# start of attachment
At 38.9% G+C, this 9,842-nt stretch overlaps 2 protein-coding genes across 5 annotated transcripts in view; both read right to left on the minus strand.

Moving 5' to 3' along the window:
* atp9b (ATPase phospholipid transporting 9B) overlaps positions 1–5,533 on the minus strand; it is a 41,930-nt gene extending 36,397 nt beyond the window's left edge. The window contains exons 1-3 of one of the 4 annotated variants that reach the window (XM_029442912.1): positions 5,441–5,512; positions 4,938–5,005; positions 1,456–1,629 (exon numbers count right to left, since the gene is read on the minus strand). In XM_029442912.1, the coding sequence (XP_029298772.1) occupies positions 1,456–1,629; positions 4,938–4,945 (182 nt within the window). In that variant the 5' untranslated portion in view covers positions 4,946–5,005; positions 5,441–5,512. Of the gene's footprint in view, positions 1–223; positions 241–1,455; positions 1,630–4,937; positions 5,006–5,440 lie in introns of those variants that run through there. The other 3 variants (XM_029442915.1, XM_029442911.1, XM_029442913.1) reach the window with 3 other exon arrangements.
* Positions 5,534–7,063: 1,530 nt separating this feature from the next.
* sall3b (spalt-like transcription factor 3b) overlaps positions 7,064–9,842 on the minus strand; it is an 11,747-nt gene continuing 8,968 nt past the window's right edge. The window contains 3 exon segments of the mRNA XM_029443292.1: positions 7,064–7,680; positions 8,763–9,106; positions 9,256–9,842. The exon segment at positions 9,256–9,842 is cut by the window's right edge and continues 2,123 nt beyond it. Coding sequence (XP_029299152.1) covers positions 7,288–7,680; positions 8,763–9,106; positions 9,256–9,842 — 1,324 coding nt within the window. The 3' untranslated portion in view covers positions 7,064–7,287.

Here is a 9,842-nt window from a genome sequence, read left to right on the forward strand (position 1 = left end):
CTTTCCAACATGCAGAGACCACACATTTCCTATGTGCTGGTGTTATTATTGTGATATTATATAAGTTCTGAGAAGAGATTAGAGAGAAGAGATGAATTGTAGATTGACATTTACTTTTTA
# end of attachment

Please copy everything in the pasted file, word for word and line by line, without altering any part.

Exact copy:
At 38.9% G+C, this 9,842-nt stretch overlaps 2 protein-coding genes across 5 annotated transcripts in view; both read right to left on the minus strand.

Moving 5' to 3' along the window:
* atp9b (ATPase phospholipid transporting 9B) overlaps positions 1–5,533 on the minus strand; it is a 41,930-nt gene extending 36,397 nt beyond the window's left edge. The window contains exons 1-3 of one of the 4 annotated variants that reach the window (XM_029442912.1): positions 5,441–5,512; positions 4,938–5,005; positions 1,456–1,629 (exon numbers count right to left, since the gene is read on the minus strand). In XM_029442912.1, the coding sequence (XP_029298772.1) occupies positions 1,456–1,629; positions 4,938–4,945 (182 nt within the window). In that variant the 5' untranslated portion in view covers positions 4,946–5,005; positions 5,441–5,512. Of the gene's footprint in view, positions 1–223; positions 241–1,455; positions 1,630–4,937; positions 5,006–5,440 lie in introns of those variants that run through there. The other 3 variants (XM_029442915.1, XM_029442911.1, XM_029442913.1) reach the window with 3 other exon arrangements.
* Positions 5,534–7,063: 1,530 nt separating this feature from the next.
* sall3b (spalt-like transcription factor 3b) overlaps positions 7,064–9,842 on the minus strand; it is an 11,747-nt gene continuing 8,968 nt past the window's right edge. The window contains 3 exon segments of the mRNA XM_029443292.1: positions 7,064–7,680; positions 8,763–9,106; positions 9,256–9,842. The exon segment at positions 9,256–9,842 is cut by the window's right edge and continues 2,123 nt beyond it. Coding sequence (XP_029299152.1) covers positions 7,288–7,680; positions 8,763–9,106; positions 9,256–9,842 — 1,324 coding nt within the window. The 3' untranslated portion in view covers positions 7,064–7,287.

Here is a 9,842-nt window from a genome sequence, read left to right on the forward strand (position 1 = left end):
CTTTCCAACATGCAGAGACCACACATTTCCTATGTGCTGGTGTTATTATTGTGATATTATATAAGTTCTGAGAAGAGATTAGAGAGAAGAGATGAATTGTAGATTGACATTTACTTTTTA